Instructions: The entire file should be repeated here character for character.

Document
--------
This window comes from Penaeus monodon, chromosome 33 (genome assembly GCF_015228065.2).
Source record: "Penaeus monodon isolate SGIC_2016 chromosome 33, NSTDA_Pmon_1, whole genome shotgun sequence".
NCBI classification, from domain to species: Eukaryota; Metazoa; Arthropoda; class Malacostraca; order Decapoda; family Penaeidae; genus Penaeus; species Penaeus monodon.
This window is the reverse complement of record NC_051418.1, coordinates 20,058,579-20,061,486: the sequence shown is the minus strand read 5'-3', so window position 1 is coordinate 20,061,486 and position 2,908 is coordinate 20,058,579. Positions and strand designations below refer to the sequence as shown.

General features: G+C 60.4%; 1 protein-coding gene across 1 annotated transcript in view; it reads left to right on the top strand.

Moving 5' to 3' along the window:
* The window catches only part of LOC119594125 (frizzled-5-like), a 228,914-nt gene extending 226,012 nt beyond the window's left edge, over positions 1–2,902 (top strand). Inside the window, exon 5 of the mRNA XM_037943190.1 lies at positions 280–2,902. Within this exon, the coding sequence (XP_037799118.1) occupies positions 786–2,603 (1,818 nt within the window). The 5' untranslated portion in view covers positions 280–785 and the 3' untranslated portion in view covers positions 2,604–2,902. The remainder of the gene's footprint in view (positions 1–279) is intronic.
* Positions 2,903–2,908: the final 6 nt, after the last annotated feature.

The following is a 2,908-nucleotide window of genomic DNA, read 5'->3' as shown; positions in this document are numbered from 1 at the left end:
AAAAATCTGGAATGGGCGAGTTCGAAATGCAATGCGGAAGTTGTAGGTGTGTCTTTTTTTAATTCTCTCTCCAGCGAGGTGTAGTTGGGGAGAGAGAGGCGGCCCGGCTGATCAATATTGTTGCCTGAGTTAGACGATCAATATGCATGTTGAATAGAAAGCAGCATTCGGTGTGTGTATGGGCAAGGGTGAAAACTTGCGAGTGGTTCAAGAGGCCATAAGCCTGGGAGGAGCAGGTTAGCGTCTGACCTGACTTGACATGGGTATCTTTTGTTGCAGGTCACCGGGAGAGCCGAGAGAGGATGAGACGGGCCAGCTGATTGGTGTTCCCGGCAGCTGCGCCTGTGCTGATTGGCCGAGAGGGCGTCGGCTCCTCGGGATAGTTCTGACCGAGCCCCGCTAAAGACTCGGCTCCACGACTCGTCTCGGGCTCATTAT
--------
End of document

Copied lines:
This window comes from Penaeus monodon, chromosome 33 (genome assembly GCF_015228065.2).
Source record: "Penaeus monodon isolate SGIC_2016 chromosome 33, NSTDA_Pmon_1, whole genome shotgun sequence".
NCBI classification, from domain to species: Eukaryota; Metazoa; Arthropoda; class Malacostraca; order Decapoda; family Penaeidae; genus Penaeus; species Penaeus monodon.
This window is the reverse complement of record NC_051418.1, coordinates 20,058,579-20,061,486: the sequence shown is the minus strand read 5'-3', so window position 1 is coordinate 20,061,486 and position 2,908 is coordinate 20,058,579. Positions and strand designations below refer to the sequence as shown.

General features: G+C 60.4%; 1 protein-coding gene across 1 annotated transcript in view; it reads left to right on the top strand.

Moving 5' to 3' along the window:
* The window catches only part of LOC119594125 (frizzled-5-like), a 228,914-nt gene extending 226,012 nt beyond the window's left edge, over positions 1–2,902 (top strand). Inside the window, exon 5 of the mRNA XM_037943190.1 lies at positions 280–2,902. Within this exon, the coding sequence (XP_037799118.1) occupies positions 786–2,603 (1,818 nt within the window). The 5' untranslated portion in view covers positions 280–785 and the 3' untranslated portion in view covers positions 2,604–2,902. The remainder of the gene's footprint in view (positions 1–279) is intronic.
* Positions 2,903–2,908: the final 6 nt, after the last annotated feature.

The following is a 2,908-nucleotide window of genomic DNA, read 5'->3' as shown; positions in this document are numbered from 1 at the left end:
AAAAATCTGGAATGGGCGAGTTCGAAATGCAATGCGGAAGTTGTAGGTGTGTCTTTTTTTAATTCTCTCTCCAGCGAGGTGTAGTTGGGGAGAGAGAGGCGGCCCGGCTGATCAATATTGTTGCCTGAGTTAGACGATCAATATGCATGTTGAATAGAAAGCAGCATTCGGTGTGTGTATGGGCAAGGGTGAAAACTTGCGAGTGGTTCAAGAGGCCATAAGCCTGGGAGGAGCAGGTTAGCGTCTGACCTGACTTGACATGGGTATCTTTTGTTGCAGGTCACCGGGAGAGCCGAGAGAGGATGAGACGGGCCAGCTGATTGGTGTTCCCGGCAGCTGCGCCTGTGCTGATTGGCCGAGAGGGCGTCGGCTCCTCGGGATAGTTCTGACCGAGCCCCGCTAAAGACTCGGCTCCACGACTCGTCTCGGGCTCATTAT